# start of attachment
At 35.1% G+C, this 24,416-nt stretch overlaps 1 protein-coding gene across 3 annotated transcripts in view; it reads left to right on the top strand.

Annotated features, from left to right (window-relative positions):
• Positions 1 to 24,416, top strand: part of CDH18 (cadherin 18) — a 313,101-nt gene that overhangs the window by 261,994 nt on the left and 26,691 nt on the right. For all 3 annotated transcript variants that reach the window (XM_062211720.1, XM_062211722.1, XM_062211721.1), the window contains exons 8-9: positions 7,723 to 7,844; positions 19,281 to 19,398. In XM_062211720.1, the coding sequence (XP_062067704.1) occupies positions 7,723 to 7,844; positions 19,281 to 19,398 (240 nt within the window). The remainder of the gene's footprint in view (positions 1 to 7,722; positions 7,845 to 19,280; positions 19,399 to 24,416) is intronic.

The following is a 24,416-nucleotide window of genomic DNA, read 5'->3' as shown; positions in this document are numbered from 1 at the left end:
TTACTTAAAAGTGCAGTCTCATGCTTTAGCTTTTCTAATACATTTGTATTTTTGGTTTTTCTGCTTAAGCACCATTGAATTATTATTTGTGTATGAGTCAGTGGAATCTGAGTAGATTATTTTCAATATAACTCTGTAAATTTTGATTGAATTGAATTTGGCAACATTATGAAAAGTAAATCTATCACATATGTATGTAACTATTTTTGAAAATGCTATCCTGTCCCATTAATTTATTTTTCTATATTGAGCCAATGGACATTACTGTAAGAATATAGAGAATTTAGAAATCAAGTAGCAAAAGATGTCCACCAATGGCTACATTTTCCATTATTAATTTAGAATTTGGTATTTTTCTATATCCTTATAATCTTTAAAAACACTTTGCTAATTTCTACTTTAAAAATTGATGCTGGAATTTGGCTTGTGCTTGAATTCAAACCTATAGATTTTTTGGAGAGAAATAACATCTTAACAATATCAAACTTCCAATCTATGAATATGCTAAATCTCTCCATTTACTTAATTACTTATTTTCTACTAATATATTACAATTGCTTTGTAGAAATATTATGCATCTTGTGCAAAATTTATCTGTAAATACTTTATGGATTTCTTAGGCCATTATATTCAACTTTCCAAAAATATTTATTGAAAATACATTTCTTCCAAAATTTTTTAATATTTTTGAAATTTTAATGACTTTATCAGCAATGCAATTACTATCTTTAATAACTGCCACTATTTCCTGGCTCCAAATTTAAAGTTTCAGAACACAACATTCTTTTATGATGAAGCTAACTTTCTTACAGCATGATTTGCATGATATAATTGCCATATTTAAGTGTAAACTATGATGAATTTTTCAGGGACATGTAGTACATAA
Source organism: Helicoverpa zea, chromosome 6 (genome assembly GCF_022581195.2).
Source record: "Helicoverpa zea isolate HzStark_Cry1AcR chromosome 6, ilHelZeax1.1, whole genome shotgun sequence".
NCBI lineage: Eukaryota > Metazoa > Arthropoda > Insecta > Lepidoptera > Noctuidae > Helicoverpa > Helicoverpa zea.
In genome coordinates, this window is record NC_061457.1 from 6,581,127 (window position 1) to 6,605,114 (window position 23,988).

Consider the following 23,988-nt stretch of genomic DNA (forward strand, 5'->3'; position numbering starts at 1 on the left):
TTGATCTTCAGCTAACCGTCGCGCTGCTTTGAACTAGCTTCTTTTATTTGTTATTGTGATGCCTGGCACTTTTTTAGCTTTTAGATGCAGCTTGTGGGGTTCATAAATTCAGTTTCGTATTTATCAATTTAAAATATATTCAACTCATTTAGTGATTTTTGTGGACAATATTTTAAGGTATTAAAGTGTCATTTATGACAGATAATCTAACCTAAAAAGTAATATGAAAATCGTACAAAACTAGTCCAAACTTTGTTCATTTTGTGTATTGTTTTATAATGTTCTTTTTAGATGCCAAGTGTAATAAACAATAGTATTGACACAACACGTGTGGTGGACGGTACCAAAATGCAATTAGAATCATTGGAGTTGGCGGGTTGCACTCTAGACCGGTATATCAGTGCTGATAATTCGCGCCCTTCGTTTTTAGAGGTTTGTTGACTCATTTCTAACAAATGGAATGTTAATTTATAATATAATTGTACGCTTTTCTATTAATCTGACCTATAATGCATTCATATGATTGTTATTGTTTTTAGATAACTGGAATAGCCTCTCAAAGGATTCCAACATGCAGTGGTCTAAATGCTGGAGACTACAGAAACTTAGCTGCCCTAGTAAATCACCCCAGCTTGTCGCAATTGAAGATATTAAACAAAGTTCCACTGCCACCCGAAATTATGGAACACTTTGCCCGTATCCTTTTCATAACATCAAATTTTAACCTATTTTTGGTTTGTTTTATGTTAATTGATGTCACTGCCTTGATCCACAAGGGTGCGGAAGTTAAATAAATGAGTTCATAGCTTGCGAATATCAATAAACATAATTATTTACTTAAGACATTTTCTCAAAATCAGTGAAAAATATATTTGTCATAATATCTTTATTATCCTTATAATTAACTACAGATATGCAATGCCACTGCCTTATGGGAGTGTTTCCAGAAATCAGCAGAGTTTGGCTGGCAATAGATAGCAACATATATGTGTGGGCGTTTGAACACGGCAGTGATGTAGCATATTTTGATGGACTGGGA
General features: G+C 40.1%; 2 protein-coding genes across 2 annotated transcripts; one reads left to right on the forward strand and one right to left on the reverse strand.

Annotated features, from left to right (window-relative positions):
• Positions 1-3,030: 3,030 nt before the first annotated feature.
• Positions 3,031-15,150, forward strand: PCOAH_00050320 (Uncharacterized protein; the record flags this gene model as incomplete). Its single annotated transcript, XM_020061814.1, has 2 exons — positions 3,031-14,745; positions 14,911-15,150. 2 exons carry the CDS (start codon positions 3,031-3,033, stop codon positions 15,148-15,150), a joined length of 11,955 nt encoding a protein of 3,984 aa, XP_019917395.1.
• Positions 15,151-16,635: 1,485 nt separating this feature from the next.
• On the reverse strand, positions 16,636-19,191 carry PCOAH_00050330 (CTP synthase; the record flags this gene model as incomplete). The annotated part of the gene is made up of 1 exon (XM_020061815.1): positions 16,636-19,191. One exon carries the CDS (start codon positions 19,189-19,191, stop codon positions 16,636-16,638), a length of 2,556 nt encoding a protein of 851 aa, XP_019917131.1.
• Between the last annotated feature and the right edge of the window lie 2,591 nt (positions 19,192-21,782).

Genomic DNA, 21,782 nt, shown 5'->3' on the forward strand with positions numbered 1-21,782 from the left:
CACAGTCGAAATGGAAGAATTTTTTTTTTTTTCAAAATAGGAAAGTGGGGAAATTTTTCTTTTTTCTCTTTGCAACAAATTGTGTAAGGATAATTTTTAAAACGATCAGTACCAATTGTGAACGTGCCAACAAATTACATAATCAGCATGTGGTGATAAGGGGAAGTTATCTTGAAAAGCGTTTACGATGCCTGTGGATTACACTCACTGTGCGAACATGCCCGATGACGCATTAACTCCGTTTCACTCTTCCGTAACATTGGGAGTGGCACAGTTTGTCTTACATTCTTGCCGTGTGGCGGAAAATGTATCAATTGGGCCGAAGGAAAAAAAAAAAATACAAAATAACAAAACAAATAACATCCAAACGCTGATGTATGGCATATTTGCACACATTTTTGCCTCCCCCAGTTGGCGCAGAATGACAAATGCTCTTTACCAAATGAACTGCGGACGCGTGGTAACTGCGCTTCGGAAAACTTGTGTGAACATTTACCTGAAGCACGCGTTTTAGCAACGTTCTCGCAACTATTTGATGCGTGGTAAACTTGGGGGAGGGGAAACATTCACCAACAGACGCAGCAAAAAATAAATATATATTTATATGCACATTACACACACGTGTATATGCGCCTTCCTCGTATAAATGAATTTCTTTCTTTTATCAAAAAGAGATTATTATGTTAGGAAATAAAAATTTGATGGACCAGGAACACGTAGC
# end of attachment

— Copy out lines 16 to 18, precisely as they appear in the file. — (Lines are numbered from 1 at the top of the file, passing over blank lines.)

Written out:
• Positions 15,151-16,635: 1,485 nt separating this feature from the next.
• On the reverse strand, positions 16,636-19,191 carry PCOAH_00050330 (CTP synthase; the record flags this gene model as incomplete). The annotated part of the gene is made up of 1 exon (XM_020061815.1): positions 16,636-19,191. One exon carries the CDS (start codon positions 19,189-19,191, stop codon positions 16,636-16,638), a length of 2,556 nt encoding a protein of 851 aa, XP_019917131.1.
• Between the last annotated feature and the right edge of the window lie 2,591 nt (positions 19,192-21,782).